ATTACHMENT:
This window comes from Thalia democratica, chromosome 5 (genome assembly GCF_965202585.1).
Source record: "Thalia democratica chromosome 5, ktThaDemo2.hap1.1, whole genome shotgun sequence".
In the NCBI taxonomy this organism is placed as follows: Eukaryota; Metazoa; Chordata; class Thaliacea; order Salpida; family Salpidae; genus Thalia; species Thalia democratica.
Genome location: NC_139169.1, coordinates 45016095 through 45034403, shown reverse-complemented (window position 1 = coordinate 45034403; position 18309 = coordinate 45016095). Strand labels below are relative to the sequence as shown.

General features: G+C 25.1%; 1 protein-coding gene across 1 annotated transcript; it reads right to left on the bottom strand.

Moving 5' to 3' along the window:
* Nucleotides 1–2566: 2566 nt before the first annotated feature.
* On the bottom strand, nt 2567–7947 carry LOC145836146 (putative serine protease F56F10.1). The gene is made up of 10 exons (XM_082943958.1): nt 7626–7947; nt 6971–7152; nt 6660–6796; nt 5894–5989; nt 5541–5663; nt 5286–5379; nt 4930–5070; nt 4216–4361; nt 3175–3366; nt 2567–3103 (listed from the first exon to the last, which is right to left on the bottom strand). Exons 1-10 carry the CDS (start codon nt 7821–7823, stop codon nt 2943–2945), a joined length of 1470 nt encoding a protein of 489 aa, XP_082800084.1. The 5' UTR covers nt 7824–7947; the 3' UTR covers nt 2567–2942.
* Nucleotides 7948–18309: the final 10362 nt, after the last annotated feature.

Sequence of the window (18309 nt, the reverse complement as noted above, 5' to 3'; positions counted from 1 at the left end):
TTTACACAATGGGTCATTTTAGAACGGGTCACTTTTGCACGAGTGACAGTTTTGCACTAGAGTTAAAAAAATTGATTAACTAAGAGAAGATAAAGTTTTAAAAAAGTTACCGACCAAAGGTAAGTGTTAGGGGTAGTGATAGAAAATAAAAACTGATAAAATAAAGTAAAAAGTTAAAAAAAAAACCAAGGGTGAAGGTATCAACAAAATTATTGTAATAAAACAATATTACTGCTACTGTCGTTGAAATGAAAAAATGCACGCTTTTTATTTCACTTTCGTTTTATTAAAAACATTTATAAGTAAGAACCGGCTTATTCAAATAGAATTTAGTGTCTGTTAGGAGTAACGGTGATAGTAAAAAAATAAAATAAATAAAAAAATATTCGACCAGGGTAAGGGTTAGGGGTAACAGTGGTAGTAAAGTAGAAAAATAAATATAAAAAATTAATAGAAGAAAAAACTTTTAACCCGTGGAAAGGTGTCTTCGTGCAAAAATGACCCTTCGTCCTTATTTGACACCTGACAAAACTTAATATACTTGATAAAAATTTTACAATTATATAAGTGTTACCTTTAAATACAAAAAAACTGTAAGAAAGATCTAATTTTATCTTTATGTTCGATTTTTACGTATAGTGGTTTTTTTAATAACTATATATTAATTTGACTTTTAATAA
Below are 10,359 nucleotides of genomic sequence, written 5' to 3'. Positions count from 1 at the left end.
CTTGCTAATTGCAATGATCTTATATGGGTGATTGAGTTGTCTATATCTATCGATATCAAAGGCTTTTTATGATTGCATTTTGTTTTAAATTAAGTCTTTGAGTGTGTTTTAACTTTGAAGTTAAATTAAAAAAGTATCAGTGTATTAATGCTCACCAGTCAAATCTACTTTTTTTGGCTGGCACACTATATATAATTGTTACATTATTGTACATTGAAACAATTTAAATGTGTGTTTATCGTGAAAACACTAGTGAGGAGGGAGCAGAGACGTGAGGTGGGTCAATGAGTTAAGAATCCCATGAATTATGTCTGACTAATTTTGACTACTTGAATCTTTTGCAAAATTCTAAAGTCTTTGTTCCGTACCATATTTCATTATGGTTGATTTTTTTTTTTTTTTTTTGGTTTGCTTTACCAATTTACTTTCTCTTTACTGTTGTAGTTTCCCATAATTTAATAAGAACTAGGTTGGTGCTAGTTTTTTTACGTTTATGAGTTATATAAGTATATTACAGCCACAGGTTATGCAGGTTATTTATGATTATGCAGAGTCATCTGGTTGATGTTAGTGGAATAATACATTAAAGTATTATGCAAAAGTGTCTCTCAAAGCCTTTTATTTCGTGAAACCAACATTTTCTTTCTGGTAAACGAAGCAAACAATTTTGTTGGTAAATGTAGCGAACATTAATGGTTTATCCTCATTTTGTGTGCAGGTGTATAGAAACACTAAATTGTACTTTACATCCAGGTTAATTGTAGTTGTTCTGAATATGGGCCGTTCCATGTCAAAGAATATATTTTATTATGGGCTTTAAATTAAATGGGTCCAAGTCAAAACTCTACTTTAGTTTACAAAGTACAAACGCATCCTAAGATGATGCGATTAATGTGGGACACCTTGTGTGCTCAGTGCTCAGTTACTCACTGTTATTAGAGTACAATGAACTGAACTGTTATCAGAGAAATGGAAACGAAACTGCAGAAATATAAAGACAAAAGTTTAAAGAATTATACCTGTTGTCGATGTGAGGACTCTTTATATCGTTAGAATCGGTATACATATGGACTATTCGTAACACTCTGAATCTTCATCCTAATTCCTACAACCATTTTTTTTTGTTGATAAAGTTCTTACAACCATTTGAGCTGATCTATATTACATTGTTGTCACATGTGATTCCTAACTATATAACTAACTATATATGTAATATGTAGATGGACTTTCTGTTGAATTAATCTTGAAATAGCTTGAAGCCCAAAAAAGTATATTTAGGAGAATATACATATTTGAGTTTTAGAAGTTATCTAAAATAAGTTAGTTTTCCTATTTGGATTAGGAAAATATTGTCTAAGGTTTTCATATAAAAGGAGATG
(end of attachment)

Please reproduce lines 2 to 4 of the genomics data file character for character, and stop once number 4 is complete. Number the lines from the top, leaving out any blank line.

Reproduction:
Source record: "Thalia democratica chromosome 5, ktThaDemo2.hap1.1, whole genome shotgun sequence".
In the NCBI taxonomy this organism is placed as follows: Eukaryota; Metazoa; Chordata; class Thaliacea; order Salpida; family Salpidae; genus Thalia; species Thalia democratica.
Genome location: NC_139169.1, coordinates 45016095 through 45034403, shown reverse-complemented (window position 1 = coordinate 45034403; position 18309 = coordinate 45016095). Strand labels below are relative to the sequence as shown.